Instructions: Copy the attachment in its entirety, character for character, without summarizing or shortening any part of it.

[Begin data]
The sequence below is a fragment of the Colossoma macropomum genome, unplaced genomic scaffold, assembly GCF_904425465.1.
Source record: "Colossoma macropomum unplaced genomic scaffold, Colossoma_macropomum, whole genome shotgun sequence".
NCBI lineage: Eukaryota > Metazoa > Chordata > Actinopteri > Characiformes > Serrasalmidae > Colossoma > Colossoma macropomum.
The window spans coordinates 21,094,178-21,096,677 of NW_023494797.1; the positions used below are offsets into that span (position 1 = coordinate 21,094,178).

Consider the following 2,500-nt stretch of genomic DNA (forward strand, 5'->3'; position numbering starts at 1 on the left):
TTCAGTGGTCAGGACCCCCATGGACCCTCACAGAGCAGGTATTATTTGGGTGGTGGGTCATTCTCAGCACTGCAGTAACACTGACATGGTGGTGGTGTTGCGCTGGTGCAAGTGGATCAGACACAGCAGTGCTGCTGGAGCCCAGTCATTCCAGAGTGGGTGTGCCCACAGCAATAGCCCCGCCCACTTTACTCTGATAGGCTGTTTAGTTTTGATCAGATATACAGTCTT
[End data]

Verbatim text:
The sequence below is a fragment of the Colossoma macropomum genome, unplaced genomic scaffold, assembly GCF_904425465.1.
Source record: "Colossoma macropomum unplaced genomic scaffold, Colossoma_macropomum, whole genome shotgun sequence".
NCBI lineage: Eukaryota > Metazoa > Chordata > Actinopteri > Characiformes > Serrasalmidae > Colossoma > Colossoma macropomum.
The window spans coordinates 21,094,178-21,096,677 of NW_023494797.1; the positions used below are offsets into that span (position 1 = coordinate 21,094,178).

Consider the following 2,500-nt stretch of genomic DNA (forward strand, 5'->3'; position numbering starts at 1 on the left):
TTCAGTGGTCAGGACCCCCATGGACCCTCACAGAGCAGGTATTATTTGGGTGGTGGGTCATTCTCAGCACTGCAGTAACACTGACATGGTGGTGGTGTTGCGCTGGTGCAAGTGGATCAGACACAGCAGTGCTGCTGGAGCCCAGTCATTCCAGAGTGGGTGTGCCCACAGCAATAGCCCCGCCCACTTTACTCTGATAGGCTGTTTAGTTTTGATCAGATATACAGTCTT